Every year in the United States, more than 20,000 infants and children experience sudden cardiac arrest. Although in-hospital cardiac arrest survival rates and neurological outcomes have improved, out-of-hospital cardiac arrest outcomes remain poor, according to the 2020 American Heart Association® (AHA®) guidelines for CPR and ECC.
As with adults, administering CPR on a child greatly improves their chances of survival. To emphasize the importance of CPR for children, the 2024 American Heart Month theme is focused on pediatric CPR. However, performing CPR on a child is different than adults and requires separate training and certification. So, understanding the key differences is crucial.
To commemorate this year's Heart Month, RQI Partners will be hosting an exclusive webinar on February 29. The event will offer strategies for creating a culture of pediatric resuscitation excellence within hospital communities and feature conversations with renowned professionals in the field, including Lynda J. Knight, MSN, RN, director for Revive Initiative for Resuscitation Excellence at Stanford Children's Health.
In advance of the webinar, we sat down with Knight to discuss the pediatric chain of survival and best practices for responding to sudden cardiac arrest in children. Here are her insights.
Q: What are some key differences between children and adults when it comes to CPR?
I would say the key differences between adult and pediatric CPR, in current state, is that children have healthy hearts for the most part, so the common cause of an arrest is a respiratory arrest. They are usually suffering a respiratory arrest caused by hypoxia, which can cause the heart rate to dip below 60 with poor perfusion. This is defined as sinus bradycardia.
Unlike adults — who we know have great outcomes with hands-only CPR — children are rate dependent, which means we need to start compressions before they go pulseless. This differentiates children from adult CPR because you would not start CPR in an adult until they are pulseless.
Q: How should CPR be performed on a child vs. on an adult?
Because of the need for ventilation, there are different compression/ventilation ratios. For adolescents and adult compression/ventilation, the ratio is 30:2. For children, the ratio is 15:2 for two providers (but stays the same for one provider), while increasing ventilations provided.
If there is an advanced airway there is also a different ratio for children under 12 months old: 30 ventilations every minute (every 2 seconds) and 100-120 compressions per minute. For older children and adolescents, 20 ventilations are needed every minute (every 3 seconds) and 100-120 compressions per minute. It's very different for adults, we provide a respiration every 6 seconds (10 per minute).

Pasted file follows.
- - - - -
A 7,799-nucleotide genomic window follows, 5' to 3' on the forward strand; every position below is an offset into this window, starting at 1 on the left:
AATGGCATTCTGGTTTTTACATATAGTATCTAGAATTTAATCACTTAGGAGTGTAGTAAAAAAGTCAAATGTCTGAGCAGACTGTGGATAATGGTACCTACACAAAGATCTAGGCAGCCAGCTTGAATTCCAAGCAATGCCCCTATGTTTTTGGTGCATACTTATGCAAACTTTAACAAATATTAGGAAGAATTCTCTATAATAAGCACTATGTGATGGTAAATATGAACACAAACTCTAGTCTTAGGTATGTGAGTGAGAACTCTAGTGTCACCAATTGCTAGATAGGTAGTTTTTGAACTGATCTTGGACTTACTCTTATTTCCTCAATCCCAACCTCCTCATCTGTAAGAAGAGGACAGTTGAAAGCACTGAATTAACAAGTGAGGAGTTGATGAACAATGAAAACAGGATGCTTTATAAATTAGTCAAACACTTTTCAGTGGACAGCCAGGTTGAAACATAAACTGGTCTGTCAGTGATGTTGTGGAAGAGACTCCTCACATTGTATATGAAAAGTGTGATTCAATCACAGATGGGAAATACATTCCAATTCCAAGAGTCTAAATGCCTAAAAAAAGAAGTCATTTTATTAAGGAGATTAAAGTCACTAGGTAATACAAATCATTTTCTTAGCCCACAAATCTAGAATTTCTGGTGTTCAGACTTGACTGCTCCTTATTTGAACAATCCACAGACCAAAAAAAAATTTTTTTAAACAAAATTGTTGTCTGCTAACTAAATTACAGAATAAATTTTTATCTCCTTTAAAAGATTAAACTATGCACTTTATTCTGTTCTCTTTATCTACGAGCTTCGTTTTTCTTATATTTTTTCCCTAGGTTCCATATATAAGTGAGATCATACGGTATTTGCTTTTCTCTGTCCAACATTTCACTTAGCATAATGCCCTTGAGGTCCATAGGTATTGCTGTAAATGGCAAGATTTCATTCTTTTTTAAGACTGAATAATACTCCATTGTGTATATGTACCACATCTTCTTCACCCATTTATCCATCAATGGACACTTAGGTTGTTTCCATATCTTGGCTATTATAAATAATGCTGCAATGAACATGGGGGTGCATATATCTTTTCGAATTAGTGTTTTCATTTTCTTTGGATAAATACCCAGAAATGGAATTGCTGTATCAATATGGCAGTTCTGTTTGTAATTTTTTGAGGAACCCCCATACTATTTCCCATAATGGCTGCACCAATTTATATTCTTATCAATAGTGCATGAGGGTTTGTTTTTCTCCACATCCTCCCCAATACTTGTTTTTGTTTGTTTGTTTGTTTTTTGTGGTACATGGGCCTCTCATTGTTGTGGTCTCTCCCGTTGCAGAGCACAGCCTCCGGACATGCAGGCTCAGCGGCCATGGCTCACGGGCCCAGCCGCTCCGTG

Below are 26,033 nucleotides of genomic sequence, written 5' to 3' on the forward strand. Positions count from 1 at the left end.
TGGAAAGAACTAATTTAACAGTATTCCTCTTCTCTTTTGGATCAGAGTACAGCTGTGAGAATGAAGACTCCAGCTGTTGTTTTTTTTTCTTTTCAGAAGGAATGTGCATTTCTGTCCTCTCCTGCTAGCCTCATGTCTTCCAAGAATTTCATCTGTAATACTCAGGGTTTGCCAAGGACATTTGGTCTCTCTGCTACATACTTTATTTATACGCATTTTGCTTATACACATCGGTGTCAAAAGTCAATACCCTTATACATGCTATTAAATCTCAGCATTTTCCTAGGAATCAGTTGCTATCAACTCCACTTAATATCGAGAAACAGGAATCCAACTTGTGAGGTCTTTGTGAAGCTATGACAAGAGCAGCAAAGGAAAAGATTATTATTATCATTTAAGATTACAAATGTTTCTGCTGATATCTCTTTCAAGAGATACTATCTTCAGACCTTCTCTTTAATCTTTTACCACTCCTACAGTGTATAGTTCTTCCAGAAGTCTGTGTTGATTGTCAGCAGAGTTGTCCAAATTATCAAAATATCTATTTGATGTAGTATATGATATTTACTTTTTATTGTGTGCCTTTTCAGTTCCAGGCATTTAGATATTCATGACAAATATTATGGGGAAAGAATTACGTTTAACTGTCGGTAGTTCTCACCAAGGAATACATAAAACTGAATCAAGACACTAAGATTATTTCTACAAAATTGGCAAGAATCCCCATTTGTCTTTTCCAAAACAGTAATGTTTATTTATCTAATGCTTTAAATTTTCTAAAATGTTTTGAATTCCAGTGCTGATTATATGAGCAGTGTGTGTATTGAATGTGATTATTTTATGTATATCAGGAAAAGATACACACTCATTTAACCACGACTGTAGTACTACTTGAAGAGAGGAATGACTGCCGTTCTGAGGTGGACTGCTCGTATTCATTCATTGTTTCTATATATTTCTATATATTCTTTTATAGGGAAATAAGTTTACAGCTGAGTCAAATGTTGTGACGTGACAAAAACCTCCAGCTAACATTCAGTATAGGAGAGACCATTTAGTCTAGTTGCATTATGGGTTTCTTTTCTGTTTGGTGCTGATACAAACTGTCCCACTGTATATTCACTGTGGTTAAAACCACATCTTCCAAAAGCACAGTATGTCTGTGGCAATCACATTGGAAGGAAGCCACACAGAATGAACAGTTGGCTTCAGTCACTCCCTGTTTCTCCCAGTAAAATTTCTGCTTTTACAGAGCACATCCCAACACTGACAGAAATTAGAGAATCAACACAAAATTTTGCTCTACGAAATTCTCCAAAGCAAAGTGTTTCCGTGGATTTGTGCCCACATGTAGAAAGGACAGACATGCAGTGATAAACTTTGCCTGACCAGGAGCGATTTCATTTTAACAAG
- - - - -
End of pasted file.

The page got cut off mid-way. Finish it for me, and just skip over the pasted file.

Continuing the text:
Q: Why is it important for healthcare workers to have training in pediatric CPR?
I believe it is so important to be trained in both pediatric and adult CPR skills. It is really the only thing that has enough evidence to show that without a doubt, it is the one thing that will improve outcomes after a cardiac arrest.
To be proficient in pediatric CPR we need to practice consistently. Again, pediatric cardiac arrests are rare, so due to the low volume but extremely high-risk nature, we need to make sure we are providing high-quality CPR for the best outcomes.
Q: What are the components of high-quality CPR?
It means you have the correct depth — about 1/3 diameter of the chest, which is approximately 1.5 inches for children under a year and 1-2.4 inches for older children.
The correct rate is 100-120 compressions per minute. Minimizing interruptions of CPR to less than 10 seconds, meaning if the arrest lasts 10 minutes, we should be on the chest 90% of the time to prevent a decrease in cerebral and coronary perfusion.
Finally, we need to allow for full chest recoil with each compression to allow for coronary perfusion and no leaning. When compressors get tired they tend to lean, so that is why we try to rotate compressors every two minutes.
Q: What are the main things to know about the need for pediatric CPR?
We now know that CPR skills must be practiced more frequently than the previous recommendation of every two years. The Resuscitation Quality Improvement program allows healthcare providers to practice every three months instead. This helps maintain their CPR skills, enabling them to feel more competent while promoting the very best neurological outcomes in pediatric patients who suffer a cardiopulmonary arrest.
Here are my main takeaways for keeping CPR skills fresh:
- Frequently practice the components of high-quality CPR.
- Provide CPR immediately when an individual's heart rate falls below 60 beats per minute with poor perfusion.
- Call 911 right away for a child who is unresponsive and begin CPR immediately.
- Educate family and friends around high-quality CPR, as EMS may take several minutes to arrive. For every minute that goes by without CPR, the chance of survival decreases by 10%. Many cardiac arrests occur outside the medical setting and unfortunately this can affect outcomes.
Routine Pediatric CPR Training Can Help Improve Outcomes
The mission of the AHA is to ensure that as many people are trained to provide CPR as possible, thereby increasing the number of survivors with a favorable neurological outcome. Healthcare providers can benefit from a low-dose, high-frequency training model to keep their pediatric CPR skills current.